Entry fees: There is a general charge of $25 for adults, $23 for seniors, and $14 for students with proper identification, and there are no entry fees for those under 18 years old.
5. Rittenhouse Square:
In the centre of the Center City of Philadelphia, Rittenhouse Square is a storied public space. The park was established more than a century ago and is named after David Rittenhouse, a renowned scientist, and clockmaker who resided in the city during the 18th century.
High-end eateries, shops, and cafes surround the park, making it a fantastic spot to pause and unwind after a day of sightseeing or shopping. The park holds a lot of festivals and events throughout the summer, such as outdoor concerts, art exhibitions, and farmers’ markets. Philadelphia’s Rittenhouse Square is a charming and energetic location that provides a tranquil retreat amidst the busy downtown.
Available time: The shop is available every day of the year.
Address: 1800 Walnut Street, Philadelphia, Pennsylvania 19103
Entrance fees: There are no entrance fees or admission costs to enter the area. It is accessible to everyone all year long.
6. The President’s House:
The President’s House in Philadelphia served as the President of the United States’ formal residence from 1790 to 1800 while Philadelphia served as the nation’s capital. The President’s House, which is situated on Independence Mall, was initially constructed in the 1760s as the residence of a prosperous merchant and slaveowner Robert Morris. In 1790, Morris leased the property to the federal govt for use as the White House.
The President’s House is now a historical landmark and museum whose mission is to preserve the narrative of the building and the enslaved people who once resided and worked there. A glimpse into day-to-day life at the President’s House in the late 18th century is provided by the museum’s interactive displays, multimedia installations, and archaeological relics.
Opening time: Year-round hours of operation are from 7 a.m. to 10 p.m. every day.
Address: The President’s Mansion Site is situated at the intersection of Market and 6th Streets. You can access this outdoor display from either Market Street as well as 6th Street.
Entrance costs: There are none.
7. Valley Forge National Historical Park:
From December 19, 1777, to June 19, 1778, Valley Forge National Historical Park served as the location of the Continental Army’s third winter garrison. The Valley Forge encampment’s past is explained and the site is preserved by the National Park Service.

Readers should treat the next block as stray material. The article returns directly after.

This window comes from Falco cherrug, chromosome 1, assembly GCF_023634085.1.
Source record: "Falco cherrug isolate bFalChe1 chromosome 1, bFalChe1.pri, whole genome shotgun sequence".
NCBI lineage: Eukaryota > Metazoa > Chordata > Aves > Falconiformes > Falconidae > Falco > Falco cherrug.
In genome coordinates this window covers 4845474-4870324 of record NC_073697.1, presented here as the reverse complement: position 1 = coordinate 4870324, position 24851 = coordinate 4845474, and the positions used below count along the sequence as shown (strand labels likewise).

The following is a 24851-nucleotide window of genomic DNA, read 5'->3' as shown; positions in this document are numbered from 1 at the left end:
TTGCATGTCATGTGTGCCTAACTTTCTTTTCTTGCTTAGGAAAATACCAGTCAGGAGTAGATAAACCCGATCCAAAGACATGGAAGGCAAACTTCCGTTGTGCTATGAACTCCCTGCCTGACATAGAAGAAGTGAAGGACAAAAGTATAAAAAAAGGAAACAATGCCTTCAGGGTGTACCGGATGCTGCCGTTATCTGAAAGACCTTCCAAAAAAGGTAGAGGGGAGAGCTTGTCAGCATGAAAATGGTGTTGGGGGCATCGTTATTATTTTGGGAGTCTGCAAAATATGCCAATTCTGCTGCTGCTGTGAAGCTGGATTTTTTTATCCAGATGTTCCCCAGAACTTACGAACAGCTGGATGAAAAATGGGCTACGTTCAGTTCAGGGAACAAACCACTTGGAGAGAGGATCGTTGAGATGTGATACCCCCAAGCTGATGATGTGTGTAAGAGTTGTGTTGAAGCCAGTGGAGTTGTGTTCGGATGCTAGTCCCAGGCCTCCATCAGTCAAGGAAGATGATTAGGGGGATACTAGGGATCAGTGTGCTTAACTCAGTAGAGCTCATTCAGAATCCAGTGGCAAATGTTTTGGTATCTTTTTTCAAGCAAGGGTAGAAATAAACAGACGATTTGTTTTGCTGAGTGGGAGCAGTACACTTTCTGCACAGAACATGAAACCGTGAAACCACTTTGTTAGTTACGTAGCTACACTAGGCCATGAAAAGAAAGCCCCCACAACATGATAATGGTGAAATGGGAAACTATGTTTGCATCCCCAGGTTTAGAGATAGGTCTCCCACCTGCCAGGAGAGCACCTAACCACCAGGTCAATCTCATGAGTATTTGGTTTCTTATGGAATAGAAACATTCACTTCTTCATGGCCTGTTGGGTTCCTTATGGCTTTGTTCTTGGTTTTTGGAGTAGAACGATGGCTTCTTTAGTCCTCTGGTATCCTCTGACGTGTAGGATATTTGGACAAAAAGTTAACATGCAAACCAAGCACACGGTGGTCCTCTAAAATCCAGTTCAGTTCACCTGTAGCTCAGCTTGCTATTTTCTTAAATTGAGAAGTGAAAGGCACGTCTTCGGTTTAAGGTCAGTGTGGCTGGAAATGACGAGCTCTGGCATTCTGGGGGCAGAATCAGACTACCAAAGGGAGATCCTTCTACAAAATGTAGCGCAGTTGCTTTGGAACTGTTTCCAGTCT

Visitors can now explore the encampment’s location and discover more about the American Revolution’s past at Valley Forge National Historical Park. Along with several historical sites and monuments, such as reconstructed soldier huts, the Valley Forge Memorial Arch, as well as the Washington Memorial Chapel, the park has miles of hiking and biking paths.
Valley Forge National Historical Park is a well-liked location for outdoor recreation in addition to its historical landmarks.
Address: 1400 North Outer Line Drive, King of Prussia, Pennsylvania 19406
Opening time: Operating hours are from 9 a.m. to 5 p.m.
Entry fees: No entry costs are required.
8. Museum of the American Revolution:
Philadelphia is a must-see for anyone wanting to learn about the foundation of America while travelling in the United States. However, this museum tells the tale of America and the development of the colonies into a single country in incredibly descriptive displays. Visiting historical sites undoubtedly provides a sense of history. The museum’s displays address a variety of subjects related to the American Revolution, such as the circumstances that led up to the conflict, the military tactics and engagements, the roles played by women and other minorities, and the revolution’s effects on American politics and society. The actual tent that George Washington slept in during the conflict, a recreation of a camp for Continental Army soldiers, and other items are among the museum’s highlights.
Opening time: Everyday hours of operation are 10 a.m. to 5 p.m. Thanksgiving Day, Christmas Day, New Year’s Day, and Voting Day are all days the museum is closed.
Address: Philadelphia, Pennsylvania 19106 101 S 3rd St.
Entry fees: I would advise speaking with the ticket booths to get precise rates because there are so many combination family pack options.
Philadelphia is a historically rich city that provides tourists with a window into the past of the nation through its many historic sites. Philadelphia’s historic sites have something for everyone, from Independence Hall as well as the Liberty Bell, which was important in the founding of the country, to museums like the Museum of the American Revolution as well as the National Constitution Center, which also explore the intricacies of American history and government.
Ultimately, Philadelphia’s historic sites provide a wealth of chances for visitors to engage with American history and learn more about the people and events that have shaped the country.